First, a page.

The district also uses the five-year grant to raise awareness of mental health issues. That grant allowed district officials to hire a licensed mental health provider who, with parental permission, sees about 25 to 30 students a week.

For the 2021-22 school year, Woodward Public Schools’ federal revenue was about 24% of its budget — or over $5.6 million, Reynolds said in an email.

The district uses a federal grant to support, encourage and enable students to attend college. Another federal grant has allowed it to establish an after-school program at its three elementary schools and early childhood center that integrates science, technology, reading, engineering, arts and math activities.

“I struggle to understand the thought process behind any effort to reduce or do away with federal funding, especially considering the fact that our state seems unwilling to invest sufficient funding in education,” Reynolds said.

Though Oklahoma lawmakers have touted recent historic investments in public education, the state consistently ranks in the bottom five in how well it funds schools.

Hime, with the state School Boards Association, said the federal government funds education at a ratio based on what the state invests.

He said because Oklahoma funds education at a “very low rate” compared to most other states, like Texas and Kansas, its schools get less federal funding.

Other states would further see their shares increase if Walters rejects federal funding, and advocates say it’s not clear how Oklahoma would bridge the funding gap, or whether it would be exempt from federal education requirements.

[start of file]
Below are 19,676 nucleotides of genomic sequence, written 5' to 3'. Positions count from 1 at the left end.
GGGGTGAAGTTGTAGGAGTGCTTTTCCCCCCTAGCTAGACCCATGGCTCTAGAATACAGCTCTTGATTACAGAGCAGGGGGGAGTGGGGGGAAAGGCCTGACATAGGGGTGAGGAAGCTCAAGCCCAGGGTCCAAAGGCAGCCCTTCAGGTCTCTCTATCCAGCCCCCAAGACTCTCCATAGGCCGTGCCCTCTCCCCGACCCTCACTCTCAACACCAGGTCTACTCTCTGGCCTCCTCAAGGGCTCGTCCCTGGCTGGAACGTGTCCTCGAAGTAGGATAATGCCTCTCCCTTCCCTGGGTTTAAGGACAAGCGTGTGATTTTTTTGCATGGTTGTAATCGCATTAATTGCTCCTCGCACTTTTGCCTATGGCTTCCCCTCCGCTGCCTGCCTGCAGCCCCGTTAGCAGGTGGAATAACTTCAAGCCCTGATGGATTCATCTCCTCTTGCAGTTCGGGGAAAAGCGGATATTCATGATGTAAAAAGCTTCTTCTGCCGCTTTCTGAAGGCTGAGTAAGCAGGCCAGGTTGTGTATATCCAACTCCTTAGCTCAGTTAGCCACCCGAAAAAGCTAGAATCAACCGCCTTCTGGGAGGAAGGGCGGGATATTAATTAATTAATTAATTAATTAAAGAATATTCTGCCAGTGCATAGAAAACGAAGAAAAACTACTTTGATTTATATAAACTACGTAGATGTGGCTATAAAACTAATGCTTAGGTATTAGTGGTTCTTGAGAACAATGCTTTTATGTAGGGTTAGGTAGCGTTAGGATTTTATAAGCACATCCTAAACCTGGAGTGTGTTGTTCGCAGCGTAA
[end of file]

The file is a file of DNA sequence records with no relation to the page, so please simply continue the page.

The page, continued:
State Sen. Chuck Hall, R-Perry, said he won’t speculate on who will win November’s superintendent election.

“What I can tell you is that the Oklahoma Constitution is very clear that the Legislature writes the budget for the state,” said Hall, who serves as vice chair of appropriations.

That federal funding, he said, makes up part of the state budget.

In Norman Public Schools, federal funding is 12% — or about $16.5 million — of the total revenues received in budget year 2022. The federal funds are “woven” throughout the district and pay for things like free and reduced-price lunches, American Indian education programs, special education programs, gifted and talented programs, dropout prevention programs, math and reading remediation, parent and family engagement activities, staff development and counselors, the district said.

“The impact of losing federal funds would be significant and severe,” said spokesman Wes Moody in an email. “It would be very unlikely the district could make up for that lost revenue, and as such those programs — and importantly the families and students who benefit from them — would be greatly impacted.”

Tanya Jones, superintendent of Tahlequah Public Schools, said federal money is about $13.8 million — or 31% — of the district’s entire budget.

Federal funds pay for about 100 employees in the district, including prekindergarten teachers and assistants, special education teachers and staff, literacy and art teachers, anti-bullying coordinators and school counselors.

The impact of losing federal funding would be “devastating,” she said in an email. She said the funding would be lost without any specific way to make up that revenue. Cuts to services and staff would be inevitable.

“Our students would go without academic, emotional and safety services,” Jones said. “Achievement would decrease. Class sizes would go up. We would lose our early childhood program.”

Max Bryan and Kim Poindexter contributed to this report.